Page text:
Drastic cuts in television money due to the Covid-19 pandemic would deliver the greatest blow to European elite football, said Valencia president Anil Murthy. So if the major leagues are unable to complete the season, the impact on the clubs could potentially be severe.
“No football, no TV money,” said Murthy. “Financially, this will be disastrous to all clubs and will definitely impact their operations for a few years to come. We still have 11 games of the league left. There are discussions and negotiations going on between the leagues and their respective TV rights holders to see how this will affect proceedings.
“Here in Spain, the Liga has been working very closely and actively with the clubs, and with all the major football leagues and football bodies to minimise the impact and also help the clubs prepare.
“Will the TV rights holders decide that they won’t pay anymore for the next 11 games? This is about 27 per cent or so of what we are supposed to get. Now that will have the biggest impact – the loss of TV money.”
He added: “If and when we start the league, there is a chance that it might be played closed doors. We have to accept that reality and we have to adapt to it. We have already prepared ourselves for the fact that we will not be selling any tickets for the next 11 games. It is okay, it is not the biggest factor in loss of income.”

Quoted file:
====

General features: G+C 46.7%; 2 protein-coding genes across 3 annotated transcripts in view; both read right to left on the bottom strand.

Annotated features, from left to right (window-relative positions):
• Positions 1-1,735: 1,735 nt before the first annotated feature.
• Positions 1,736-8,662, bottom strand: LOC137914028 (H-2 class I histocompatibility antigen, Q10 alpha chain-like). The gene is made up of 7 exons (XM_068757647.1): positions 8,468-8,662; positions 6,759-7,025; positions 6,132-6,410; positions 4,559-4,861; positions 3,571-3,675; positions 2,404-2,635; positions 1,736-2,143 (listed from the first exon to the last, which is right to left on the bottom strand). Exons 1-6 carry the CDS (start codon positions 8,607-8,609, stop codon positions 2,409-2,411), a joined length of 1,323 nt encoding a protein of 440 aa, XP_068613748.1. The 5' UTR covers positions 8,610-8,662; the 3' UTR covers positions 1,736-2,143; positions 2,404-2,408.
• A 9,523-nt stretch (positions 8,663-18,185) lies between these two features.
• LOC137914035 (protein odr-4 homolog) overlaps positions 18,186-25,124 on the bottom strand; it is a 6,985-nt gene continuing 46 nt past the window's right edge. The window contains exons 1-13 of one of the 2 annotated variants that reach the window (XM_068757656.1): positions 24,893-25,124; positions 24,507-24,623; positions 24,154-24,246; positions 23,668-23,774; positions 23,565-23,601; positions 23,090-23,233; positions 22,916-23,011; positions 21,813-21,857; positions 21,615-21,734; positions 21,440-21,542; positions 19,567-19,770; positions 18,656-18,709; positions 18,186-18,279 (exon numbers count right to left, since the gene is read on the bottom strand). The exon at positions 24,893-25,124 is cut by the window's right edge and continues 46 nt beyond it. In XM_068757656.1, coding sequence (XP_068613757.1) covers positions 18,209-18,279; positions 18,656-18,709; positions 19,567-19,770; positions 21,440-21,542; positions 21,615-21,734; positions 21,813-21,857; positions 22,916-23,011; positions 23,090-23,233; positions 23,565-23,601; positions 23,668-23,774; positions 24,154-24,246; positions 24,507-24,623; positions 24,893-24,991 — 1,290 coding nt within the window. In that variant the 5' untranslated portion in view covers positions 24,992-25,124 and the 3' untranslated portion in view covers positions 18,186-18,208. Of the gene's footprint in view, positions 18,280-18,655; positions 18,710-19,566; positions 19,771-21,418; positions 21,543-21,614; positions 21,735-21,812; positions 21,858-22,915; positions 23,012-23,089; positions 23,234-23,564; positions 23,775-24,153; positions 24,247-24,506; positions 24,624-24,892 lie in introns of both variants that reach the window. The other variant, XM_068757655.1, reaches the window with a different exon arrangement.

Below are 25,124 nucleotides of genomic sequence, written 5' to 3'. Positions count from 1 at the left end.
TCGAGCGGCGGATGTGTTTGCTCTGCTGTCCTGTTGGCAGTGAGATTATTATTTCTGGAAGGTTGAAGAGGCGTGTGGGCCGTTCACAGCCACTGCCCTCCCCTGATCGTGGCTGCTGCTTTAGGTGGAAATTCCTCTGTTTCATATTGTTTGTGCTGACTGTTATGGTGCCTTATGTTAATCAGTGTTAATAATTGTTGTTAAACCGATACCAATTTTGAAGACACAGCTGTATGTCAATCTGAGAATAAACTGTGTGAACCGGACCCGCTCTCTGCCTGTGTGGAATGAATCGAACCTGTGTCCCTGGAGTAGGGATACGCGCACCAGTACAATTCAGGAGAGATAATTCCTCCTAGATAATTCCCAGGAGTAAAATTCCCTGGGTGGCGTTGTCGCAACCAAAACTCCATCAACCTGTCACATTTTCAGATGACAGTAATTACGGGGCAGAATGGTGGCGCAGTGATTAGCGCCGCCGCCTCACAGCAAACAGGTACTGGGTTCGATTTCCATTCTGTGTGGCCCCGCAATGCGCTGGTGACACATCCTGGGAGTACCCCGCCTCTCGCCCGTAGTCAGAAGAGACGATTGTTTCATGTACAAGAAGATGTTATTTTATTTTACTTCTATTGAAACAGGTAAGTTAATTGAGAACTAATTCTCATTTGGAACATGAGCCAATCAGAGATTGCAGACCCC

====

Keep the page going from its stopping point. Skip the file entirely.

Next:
Possible roll-on effects on transfer market
If the pandemic prolongs and the season drags beyond June, it would also affect the summer transfer market between July and August. Players’ contracts which are expiring this year usually end on June 30.
“How do you field a player who is out of contract? How do you pay him? You certainly can’t sell a player who is still playing,” he said.
“Does he collect another month of pay based on his last contract? This is a lot of money. Does the transfer window then go into another month in September? And then when do you start the league again for the new season?,” he said.
The picture should be clearer at the end of April, he believes, when hopefully the outbreak would have flattened in Europe. Italy and Spain have been the hardest hit so far. Portugal and England have begun to experience a surge of new cases.
“These are uncertainties that we need to be aware of. And plan as best as we can to contain the impact. Once again, the Liga and the Federation are working day and night to minimise the impact. Valencia are part of this process and we will contribute.”
But he hopes that European football would emerge from this crisis better prepared for the next epidemic or pandemic. “The different bodies need to work out protocols. At Valencia, we decided very early on that we must distance our players and coaching staff from the fans. For the Real Betis game on Feb 29, we were being criticised for taking what people deemed as draconian measures,” he recalled.
“Can you imagine if we allowed the kids to walk out with the players onto the field, and we come out later saying some of our players are positive with the virus? I think the parents would freak out. We decided to use common sense.
“Our players were so exposed during the match against Atalanta – the contact between players, the fluids exchanged – there was a high chance they might have contracted the virus. So we kept everyone away from them. Many clubs started following us.”
“We need to work together to work this out. Who is to say this incident is the last one?”